Ah, museums. They’re a great way to learn about history and culture without even realizing you’re learning. But what does it take to get people excited about museums and to keep them coming back? With limited budgets and small teams, this can be a difficult task. Melinda Mechado, Office of Public Affairs Director at the Smithsonian National Museum of American History shared her struggles, problem-solving, and creativity in building excitement for museums.
Race to the Museum: Turning timeless classics in engaging journeys
First step for creating hype about museums: bring in something old that you don’t have. Mechado and her team decided to utilize the timeless interest in old-fashioned cars to fuel a social media competition titled Race to the Museum (#Race2Museum). They featured eight unique antique cars. The Smithsonian blogged about each vehicle and then allowed users to vote on their website. The two cars with the most votes would be brought into the Museum for a limited exhibition. What kind of audience did they target? “Look for enthusiasts,” Mechado said. They researched car clubs and personally reached out to them about this competition and exhibition. The hashtag got the competition trending, and after the winning vehicles were transported to the Museum, there was a 6.5% increase in visitation.
Julia Child’s 100th Birthday: Combining celebration with kitchens
The Museum has Julia Child’s entire kitchen set on display. The team put on a food exhibition in honor of Julia Child’s 100th birthday. They had a press preview before the exhibition opening, which resulted in media coverage and public hype. Mechado said “We found the slightest exciting thing that was relevant to an exhibition and turned it into an event. That’s the key. Relevancy with a twist.”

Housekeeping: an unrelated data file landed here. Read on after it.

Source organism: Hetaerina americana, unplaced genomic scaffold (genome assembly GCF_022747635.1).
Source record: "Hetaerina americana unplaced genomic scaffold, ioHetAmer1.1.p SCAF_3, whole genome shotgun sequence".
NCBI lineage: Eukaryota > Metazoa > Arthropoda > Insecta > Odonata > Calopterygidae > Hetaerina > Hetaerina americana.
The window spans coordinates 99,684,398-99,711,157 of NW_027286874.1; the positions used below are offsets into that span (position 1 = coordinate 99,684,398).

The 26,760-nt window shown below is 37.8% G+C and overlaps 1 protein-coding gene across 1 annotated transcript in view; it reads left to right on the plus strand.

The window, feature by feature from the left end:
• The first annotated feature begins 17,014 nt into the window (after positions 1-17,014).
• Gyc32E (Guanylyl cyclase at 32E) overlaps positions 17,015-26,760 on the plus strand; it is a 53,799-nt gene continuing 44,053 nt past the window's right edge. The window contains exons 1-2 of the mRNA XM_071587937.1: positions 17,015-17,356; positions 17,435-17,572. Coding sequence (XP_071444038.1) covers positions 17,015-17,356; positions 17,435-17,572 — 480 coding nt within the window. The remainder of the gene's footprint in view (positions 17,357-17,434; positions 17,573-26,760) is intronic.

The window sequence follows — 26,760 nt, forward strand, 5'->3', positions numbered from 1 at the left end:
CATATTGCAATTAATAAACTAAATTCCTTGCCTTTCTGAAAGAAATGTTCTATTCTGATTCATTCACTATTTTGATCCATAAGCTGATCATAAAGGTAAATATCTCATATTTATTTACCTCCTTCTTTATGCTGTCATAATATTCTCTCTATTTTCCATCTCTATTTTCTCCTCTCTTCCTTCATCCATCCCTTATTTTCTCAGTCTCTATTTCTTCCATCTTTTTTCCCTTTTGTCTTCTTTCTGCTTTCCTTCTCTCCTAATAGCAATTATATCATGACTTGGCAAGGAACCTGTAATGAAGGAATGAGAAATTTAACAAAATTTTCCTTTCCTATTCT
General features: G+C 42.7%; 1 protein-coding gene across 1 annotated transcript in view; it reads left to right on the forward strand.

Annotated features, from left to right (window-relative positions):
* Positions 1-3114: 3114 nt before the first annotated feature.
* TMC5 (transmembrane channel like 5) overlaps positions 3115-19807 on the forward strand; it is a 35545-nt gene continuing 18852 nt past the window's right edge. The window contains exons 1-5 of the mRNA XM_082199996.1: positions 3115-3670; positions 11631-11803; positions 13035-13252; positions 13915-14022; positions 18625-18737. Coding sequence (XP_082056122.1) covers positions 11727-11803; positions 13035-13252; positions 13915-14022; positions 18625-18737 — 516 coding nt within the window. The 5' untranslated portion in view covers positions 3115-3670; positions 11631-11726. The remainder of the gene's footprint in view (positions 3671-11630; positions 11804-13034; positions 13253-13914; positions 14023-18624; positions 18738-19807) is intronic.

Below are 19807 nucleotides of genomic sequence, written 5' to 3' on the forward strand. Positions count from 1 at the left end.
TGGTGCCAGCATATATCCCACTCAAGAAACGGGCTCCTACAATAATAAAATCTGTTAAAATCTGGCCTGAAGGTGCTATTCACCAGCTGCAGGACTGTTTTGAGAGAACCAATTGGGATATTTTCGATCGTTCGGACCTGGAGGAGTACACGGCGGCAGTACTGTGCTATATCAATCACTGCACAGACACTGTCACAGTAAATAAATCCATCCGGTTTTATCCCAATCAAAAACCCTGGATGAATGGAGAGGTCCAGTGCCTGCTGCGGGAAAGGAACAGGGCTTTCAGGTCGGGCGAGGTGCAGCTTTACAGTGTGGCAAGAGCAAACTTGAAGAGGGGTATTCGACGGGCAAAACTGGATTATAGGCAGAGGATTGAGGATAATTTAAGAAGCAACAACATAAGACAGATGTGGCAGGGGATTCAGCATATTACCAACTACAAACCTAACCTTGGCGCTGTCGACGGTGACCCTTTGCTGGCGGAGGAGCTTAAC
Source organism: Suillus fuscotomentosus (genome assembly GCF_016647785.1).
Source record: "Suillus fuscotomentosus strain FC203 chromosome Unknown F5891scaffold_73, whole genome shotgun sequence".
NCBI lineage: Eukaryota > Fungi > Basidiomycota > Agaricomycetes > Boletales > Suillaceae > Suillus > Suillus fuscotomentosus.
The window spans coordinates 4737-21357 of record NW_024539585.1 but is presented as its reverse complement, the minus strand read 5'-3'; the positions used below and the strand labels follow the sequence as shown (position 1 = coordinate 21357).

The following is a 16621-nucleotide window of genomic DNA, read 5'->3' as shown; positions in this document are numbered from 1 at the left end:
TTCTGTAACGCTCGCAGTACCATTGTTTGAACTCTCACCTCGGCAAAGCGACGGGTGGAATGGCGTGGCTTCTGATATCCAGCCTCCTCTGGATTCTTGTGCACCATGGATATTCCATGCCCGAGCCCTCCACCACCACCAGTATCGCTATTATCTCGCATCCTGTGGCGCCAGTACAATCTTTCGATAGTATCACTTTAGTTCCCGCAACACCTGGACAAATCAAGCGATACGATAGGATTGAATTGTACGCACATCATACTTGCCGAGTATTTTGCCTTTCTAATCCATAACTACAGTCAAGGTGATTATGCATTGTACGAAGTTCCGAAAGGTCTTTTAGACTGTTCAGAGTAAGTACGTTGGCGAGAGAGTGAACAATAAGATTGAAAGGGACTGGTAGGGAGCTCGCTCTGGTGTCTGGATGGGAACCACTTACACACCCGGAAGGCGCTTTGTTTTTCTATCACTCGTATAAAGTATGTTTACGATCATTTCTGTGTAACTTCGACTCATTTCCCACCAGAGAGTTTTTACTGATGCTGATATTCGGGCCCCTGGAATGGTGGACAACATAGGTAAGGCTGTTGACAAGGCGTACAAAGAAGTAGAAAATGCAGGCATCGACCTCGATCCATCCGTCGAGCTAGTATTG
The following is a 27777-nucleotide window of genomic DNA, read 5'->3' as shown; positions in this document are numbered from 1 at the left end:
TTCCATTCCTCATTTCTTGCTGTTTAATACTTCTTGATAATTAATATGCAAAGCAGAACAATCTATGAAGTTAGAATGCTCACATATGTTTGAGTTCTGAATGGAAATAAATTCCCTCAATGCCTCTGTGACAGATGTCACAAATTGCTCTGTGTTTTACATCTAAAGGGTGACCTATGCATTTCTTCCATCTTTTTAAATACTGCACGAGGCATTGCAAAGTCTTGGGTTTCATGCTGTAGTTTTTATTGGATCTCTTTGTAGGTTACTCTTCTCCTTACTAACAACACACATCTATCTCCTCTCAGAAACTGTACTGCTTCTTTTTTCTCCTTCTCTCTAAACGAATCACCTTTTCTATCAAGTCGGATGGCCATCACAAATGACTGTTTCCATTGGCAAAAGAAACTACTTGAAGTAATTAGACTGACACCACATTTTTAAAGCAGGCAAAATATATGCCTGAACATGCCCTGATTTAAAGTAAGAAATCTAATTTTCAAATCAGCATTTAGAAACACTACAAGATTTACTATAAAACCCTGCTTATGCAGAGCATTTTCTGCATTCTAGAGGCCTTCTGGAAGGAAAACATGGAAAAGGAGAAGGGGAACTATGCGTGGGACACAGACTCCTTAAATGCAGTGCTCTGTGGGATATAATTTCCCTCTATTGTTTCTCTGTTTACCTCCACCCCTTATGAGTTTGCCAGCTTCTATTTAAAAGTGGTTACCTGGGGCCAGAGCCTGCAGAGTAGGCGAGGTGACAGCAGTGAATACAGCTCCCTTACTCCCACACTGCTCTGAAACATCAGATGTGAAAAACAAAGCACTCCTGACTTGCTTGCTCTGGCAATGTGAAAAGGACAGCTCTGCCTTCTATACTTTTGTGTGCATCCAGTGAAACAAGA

Raise It Up: Star Spangled Banner star-studded remembrance
It was the 200th anniversary of the star spangled banner. The Smithsonian has the original flag in one of its most popular exhibitions. This was a chance to celebrate American pride and bring people from all over the country to fall in love with the flag again. Their campaign, “Raise It Up” had a huge event on Flag Day that featured politicians such as Hilary and Bill Clinton, performances from the Kennedy Center, and a firework display in Washington D.C. Leading up to the event they developed an anthem website that featured music videos of various artists singing the “Star Spangled Banner.” All the hype about #RaiseItU brought more attention to the moving and popular exhibit.
Crisis: Say Goodbye to the Ruby Slippers
The Ruby Slippers are arguably the most visited artifacts in the Smithsonian. The Victoria and Albert Museum in London asked the Smithsonian to loan the Ruby Slippers to their special film exhibition. The Smithsonian did it to them as loyal allies, but realized they now had a crisis: the ruby slippers were gone. This could easily decrease attendance. Before announcing this to the public, the PR team brainstormed a way to make this positive. By working with the creators of Wicked, they arranged an agreement to have Elphaba’s costume donated to the Museum for a limited time in place of the slippers. Instead of wording their announcement as “The Ruby Slippers are leaving,” they added urgency by saying “Come see the Ruby Slippers before they leave!” This made guests rush to see the coveted treasures. The induction of Elphaba’s costume caused a lot of media and public attention. They created an entire event around the welcoming of the artifact, including performances by Idina Menzel and other cast members! “It was a different piece of the Wizard of Oz puzzle,” Mechado said. Rather than leaving this as an empty spot in the Museum, the Smithsonian PR team turned it into an exciting change.
“We need to find a unique twist or connection for each artifact to make museums relevant again,” Mechado said. All of these examples express that, through a competition with cars, to a birthday, to an American remembrance, and putting a new piece of a story into an exhibit. Mechado didn’t look at her crisis as a crisis, but rather as a way to tell a different part of the same story. Museums tell stories of our past. It’s the responsibility of the workers to tell those stories as part of the present